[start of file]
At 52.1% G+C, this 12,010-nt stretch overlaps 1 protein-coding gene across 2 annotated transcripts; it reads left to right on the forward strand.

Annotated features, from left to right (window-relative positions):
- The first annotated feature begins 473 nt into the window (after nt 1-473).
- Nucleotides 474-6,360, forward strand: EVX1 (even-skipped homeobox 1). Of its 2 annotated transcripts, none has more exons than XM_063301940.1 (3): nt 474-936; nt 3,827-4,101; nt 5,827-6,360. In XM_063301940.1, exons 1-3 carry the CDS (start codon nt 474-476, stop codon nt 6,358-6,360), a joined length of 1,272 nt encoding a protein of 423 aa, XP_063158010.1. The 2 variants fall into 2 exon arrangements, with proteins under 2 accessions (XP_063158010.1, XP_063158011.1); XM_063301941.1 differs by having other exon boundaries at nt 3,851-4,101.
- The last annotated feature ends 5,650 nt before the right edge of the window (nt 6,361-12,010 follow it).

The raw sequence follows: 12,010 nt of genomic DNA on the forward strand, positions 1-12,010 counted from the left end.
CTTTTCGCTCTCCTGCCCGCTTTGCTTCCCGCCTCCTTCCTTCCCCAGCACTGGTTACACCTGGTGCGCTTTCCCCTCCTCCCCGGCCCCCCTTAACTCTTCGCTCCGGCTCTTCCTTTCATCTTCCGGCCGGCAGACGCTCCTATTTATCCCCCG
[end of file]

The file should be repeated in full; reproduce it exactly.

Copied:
At 52.1% G+C, this 12,010-nt stretch overlaps 1 protein-coding gene across 2 annotated transcripts; it reads left to right on the forward strand.

Annotated features, from left to right (window-relative positions):
- The first annotated feature begins 473 nt into the window (after nt 1-473).
- Nucleotides 474-6,360, forward strand: EVX1 (even-skipped homeobox 1). Of its 2 annotated transcripts, none has more exons than XM_063301940.1 (3): nt 474-936; nt 3,827-4,101; nt 5,827-6,360. In XM_063301940.1, exons 1-3 carry the CDS (start codon nt 474-476, stop codon nt 6,358-6,360), a joined length of 1,272 nt encoding a protein of 423 aa, XP_063158010.1. The 2 variants fall into 2 exon arrangements, with proteins under 2 accessions (XP_063158010.1, XP_063158011.1); XM_063301941.1 differs by having other exon boundaries at nt 3,851-4,101.
- The last annotated feature ends 5,650 nt before the right edge of the window (nt 6,361-12,010 follow it).

The raw sequence follows: 12,010 nt of genomic DNA on the forward strand, positions 1-12,010 counted from the left end.
CTTTTCGCTCTCCTGCCCGCTTTGCTTCCCGCCTCCTTCCTTCCCCAGCACTGGTTACACCTGGTGCGCTTTCCCCTCCTCCCCGGCCCCCCTTAACTCTTCGCTCCGGCTCTTCCTTTCATCTTCCGGCCGGCAGACGCTCCTATTTATCCCCCG